I just hope our allies realise where the problem really lies, and do not blame the UK military.

  5. It was always said with the right numbers, right kit and right support we could have wrapped up Basra

    Politicians should let the soldiers get on with job

    The "Delusional" aspect isn't really about British troops as it seems in the thread title and article. A bit imflamatory IMO but makes good copy......
  6. Biped

    Biped LE Book Reviewer

    Agree with all the points in all the posts.

    Rather than commit troops we didn't have, because of gobment cutbacks, the gobment have put UK forces in the back seat in the South.

    That is indeed a political decision based on political cowardice and short-sightedness, not in the least bit the fault of our forces who have done exceptionally well what they have been asked to, with a fraction of what the US military has by comparison: this being troop numbers, equipment, funding AND political support.
  7. From where I sit, a long way from Basra, senior British officers have also been responsible for hanging on to the softly softly approach for far too long.

    They too must take some responsibility. However, it is clear that Brown is desperate to keep British casualties out of the press and in doing so has emasculated British influence.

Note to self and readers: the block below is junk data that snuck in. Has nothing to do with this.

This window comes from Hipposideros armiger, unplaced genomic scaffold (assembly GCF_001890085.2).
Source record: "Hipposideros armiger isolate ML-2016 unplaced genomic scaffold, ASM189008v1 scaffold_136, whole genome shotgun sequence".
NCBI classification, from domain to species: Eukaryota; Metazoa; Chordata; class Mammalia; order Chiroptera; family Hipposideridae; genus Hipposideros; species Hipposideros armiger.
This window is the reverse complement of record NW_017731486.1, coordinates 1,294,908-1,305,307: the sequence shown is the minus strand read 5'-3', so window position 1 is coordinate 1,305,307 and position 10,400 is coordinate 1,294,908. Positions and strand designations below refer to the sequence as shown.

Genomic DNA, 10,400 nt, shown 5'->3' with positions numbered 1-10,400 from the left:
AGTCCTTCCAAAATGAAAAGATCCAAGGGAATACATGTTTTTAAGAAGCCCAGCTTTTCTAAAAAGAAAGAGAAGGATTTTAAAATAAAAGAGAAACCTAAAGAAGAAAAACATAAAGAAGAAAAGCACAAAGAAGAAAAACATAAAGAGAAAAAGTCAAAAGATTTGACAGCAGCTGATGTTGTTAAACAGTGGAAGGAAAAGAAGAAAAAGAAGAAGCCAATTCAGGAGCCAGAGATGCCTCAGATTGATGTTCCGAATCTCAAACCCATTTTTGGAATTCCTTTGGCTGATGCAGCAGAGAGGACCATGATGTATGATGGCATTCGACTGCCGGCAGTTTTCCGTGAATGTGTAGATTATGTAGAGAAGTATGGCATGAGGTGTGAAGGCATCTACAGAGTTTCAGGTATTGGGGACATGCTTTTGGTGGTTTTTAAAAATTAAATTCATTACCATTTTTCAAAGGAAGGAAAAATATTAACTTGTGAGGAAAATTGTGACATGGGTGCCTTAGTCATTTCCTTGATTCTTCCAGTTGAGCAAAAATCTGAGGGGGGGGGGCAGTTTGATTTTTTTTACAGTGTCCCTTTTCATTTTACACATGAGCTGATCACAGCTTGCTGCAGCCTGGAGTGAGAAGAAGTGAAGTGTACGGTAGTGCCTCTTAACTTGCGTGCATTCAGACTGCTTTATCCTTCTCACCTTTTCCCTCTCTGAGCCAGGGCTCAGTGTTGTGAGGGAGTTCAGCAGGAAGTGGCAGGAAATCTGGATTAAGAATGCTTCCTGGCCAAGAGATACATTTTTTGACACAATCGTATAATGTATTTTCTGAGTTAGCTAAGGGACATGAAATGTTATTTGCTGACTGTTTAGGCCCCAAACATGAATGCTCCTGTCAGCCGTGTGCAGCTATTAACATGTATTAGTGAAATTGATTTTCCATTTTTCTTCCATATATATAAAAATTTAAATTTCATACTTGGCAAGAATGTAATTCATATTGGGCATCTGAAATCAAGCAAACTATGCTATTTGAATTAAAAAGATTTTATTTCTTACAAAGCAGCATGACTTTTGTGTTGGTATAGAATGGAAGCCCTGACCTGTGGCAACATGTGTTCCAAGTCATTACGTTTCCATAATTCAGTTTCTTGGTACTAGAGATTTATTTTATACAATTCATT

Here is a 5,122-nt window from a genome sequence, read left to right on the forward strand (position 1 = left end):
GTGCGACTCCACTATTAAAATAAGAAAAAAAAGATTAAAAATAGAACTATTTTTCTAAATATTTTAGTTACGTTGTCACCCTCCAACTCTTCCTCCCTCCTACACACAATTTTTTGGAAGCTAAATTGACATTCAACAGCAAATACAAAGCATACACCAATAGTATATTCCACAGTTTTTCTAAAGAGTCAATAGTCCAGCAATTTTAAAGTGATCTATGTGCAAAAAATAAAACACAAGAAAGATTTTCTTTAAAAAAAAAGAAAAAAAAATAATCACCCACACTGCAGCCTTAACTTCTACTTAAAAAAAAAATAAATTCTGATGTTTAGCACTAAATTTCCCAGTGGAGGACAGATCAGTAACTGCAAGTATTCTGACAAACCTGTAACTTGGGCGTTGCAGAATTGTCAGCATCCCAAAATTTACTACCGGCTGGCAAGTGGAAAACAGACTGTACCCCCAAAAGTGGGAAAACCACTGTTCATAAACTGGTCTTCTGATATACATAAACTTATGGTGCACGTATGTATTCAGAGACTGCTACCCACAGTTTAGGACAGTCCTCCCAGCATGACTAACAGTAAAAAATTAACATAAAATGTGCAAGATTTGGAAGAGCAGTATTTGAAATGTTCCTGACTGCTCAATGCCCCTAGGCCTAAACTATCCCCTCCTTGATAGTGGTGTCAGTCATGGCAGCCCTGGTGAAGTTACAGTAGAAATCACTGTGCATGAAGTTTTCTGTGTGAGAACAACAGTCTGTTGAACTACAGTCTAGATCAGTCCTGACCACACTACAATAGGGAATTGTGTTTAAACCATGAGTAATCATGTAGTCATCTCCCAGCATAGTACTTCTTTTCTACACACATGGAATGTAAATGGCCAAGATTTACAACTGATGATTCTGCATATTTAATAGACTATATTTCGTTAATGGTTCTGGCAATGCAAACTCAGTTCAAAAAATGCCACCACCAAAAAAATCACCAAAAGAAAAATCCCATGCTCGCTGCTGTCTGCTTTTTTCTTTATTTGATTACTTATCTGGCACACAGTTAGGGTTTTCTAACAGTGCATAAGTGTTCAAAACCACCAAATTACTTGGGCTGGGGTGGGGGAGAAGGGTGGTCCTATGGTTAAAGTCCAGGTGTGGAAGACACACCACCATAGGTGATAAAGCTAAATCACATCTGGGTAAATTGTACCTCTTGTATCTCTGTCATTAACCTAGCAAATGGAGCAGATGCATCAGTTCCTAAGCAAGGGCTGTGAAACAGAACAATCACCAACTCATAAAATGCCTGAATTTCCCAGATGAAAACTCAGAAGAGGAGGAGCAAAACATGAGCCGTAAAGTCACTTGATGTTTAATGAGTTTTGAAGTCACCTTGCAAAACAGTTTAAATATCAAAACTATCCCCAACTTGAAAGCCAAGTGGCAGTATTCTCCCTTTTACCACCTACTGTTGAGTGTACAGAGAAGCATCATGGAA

I admire the way the Americans never give up.

    Overall, the invasion of Iraq must go down as one of the stupidest ideas in living memory.

    Good luck to all those serving in the God foresaken place.
  8. I think that the Iraqi's in Basra needed a kick up the ar5e and get on with sorting their own mess out - pulling out of the front line forced them to confront the militia's and stop hiding behind the coalition. The septics, in my view, are reluctant to hand over control.
  9. Politicians with military experience have some idea what we're up against. Brown/B-liar, Hoon & co remain clueless.

  10. I agree with you. There was an arrse thread recently on 'tied aid' to third world countries. Most posts seemed to support the idea we didn't give money to poor countires, as it creates dependency and it fails to encourage them to take responsiblity for themselves.

    IIRC, the recent 'debacle' in Basra was created by the commitment of Iraqi forecs too soon. Maliki deployed troops for political reasons, with the support of the Americans. This was contrary to the planning and opinion of the local Iraqi divisional commander, who was dismissed before the operation. His opinion was that with further training and preparation the operation could have been succesful later in the year.

    There is a lot at stake here-the legitimacy of the Iraqi state, and it's armed forces.